According to three U.S. officials familiar with preliminary findings by the FBI, the suspected Chinese spy balloon that flew over the United States earlier this year used commercially available, off-the-shelf technology that was American-made. The Biden administration initially suspected that the balloon could be carrying U.S.-made equipment or parts shortly after it was detected. The administration sent aircraft to investigate and collect photographic evidence. Analysis of the debris recovered after the balloon was shot down by the U.S. military on February 4 confirmed these suspicions.
The balloon was tracked for eight days by the Biden administration as it traveled across Alaska, Canada, and the continental U.S., including over sensitive military sites, before it was taken down by a fighter jet off the coast of South Carolina. The results of the analysis conducted by the FBI and other defense and intelligence agencies have not yet been publicly released.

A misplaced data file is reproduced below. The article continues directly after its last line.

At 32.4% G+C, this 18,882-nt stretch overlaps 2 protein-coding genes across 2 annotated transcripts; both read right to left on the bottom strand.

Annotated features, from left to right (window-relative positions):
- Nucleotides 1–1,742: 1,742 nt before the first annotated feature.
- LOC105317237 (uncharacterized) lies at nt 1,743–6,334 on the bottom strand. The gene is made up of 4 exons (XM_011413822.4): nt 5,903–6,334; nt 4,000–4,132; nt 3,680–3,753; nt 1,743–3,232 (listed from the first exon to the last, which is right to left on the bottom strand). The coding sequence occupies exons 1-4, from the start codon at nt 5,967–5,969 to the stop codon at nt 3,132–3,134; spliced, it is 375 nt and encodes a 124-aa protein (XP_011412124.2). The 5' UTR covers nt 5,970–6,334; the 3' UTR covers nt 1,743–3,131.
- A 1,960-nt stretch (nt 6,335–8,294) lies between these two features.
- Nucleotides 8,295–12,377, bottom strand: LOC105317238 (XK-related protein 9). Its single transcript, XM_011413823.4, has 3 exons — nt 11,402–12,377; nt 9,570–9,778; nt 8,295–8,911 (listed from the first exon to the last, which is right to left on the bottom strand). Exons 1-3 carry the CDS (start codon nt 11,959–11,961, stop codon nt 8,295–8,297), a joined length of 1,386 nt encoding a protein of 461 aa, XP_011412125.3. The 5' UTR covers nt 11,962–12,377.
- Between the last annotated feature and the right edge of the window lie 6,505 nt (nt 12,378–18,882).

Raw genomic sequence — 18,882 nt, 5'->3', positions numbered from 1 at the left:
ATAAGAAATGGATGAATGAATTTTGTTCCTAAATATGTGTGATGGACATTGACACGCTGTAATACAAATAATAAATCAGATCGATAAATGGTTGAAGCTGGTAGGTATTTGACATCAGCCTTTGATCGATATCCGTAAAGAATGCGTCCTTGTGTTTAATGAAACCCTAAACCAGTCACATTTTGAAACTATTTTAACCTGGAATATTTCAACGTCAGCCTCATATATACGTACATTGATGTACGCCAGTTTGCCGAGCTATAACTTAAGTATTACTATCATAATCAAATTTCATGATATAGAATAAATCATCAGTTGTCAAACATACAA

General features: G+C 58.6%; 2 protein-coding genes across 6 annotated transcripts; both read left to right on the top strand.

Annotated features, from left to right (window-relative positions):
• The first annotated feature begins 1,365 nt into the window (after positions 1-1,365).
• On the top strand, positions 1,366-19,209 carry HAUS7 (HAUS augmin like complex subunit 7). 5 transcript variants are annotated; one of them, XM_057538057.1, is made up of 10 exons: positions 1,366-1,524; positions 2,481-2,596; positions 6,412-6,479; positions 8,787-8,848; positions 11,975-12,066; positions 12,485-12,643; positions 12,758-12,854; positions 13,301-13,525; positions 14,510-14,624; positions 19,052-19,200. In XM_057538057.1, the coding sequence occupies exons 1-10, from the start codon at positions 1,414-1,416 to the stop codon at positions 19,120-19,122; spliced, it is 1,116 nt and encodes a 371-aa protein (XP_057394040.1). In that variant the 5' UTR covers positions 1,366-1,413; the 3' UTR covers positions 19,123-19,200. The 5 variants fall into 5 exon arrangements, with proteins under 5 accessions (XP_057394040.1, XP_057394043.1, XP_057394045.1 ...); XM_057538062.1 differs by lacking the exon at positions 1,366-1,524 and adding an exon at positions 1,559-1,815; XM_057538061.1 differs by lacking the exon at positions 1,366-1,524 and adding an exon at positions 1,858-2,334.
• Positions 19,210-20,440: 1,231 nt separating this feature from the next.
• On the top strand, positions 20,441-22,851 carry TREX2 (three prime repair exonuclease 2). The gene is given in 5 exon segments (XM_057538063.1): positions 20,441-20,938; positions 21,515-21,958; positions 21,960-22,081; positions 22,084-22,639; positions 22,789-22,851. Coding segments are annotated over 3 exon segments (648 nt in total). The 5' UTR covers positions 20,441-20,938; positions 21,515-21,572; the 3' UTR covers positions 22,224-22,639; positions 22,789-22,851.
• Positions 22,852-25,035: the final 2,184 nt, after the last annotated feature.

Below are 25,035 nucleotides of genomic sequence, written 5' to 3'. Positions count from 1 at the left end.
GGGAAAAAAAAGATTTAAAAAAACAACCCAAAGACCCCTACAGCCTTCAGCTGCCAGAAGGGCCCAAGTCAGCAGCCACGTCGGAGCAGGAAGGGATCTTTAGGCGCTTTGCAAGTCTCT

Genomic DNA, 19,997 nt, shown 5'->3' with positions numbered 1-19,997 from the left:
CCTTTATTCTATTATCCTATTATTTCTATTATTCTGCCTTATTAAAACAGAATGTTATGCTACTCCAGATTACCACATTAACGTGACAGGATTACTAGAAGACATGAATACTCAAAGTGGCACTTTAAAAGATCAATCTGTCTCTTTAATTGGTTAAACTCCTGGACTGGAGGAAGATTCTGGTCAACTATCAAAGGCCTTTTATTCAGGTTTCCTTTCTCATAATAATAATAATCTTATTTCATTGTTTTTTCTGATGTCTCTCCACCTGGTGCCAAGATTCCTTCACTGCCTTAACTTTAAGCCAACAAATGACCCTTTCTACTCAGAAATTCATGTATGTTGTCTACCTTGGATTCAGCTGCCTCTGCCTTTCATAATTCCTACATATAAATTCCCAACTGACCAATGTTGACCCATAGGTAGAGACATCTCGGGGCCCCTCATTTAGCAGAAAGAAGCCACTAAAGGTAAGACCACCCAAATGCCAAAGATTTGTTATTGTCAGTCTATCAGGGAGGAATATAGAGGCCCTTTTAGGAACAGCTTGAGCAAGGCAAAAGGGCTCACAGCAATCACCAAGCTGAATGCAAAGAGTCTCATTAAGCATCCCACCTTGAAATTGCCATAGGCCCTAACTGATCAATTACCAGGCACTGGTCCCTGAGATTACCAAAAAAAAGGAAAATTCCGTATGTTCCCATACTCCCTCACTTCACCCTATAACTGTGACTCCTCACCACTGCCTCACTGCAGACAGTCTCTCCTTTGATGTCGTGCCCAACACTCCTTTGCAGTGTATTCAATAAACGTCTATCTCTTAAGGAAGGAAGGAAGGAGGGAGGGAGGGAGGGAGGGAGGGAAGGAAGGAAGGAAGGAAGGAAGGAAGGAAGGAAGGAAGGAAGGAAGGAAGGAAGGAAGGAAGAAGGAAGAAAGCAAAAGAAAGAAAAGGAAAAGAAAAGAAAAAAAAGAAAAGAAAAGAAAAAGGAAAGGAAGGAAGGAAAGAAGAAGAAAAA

This incident further strained the relations between the United States and China and resulted in Secretary of State Antony Blinken postponing a planned trip to Beijing until this month. China maintains that the balloon was a civilian airship that had strayed off course while conducting meteorological research, and it accuses the U.S. of overreacting by shooting it down. The Chinese Foreign Ministry spokesperson, Mao Ning, stated in a regular briefing in Beijing that the unmanned civilian airship drifting over the United States was an accidental incident caused by force majeure, and the claim that it was a spy balloon or gathering intelligence is a complete smear against China.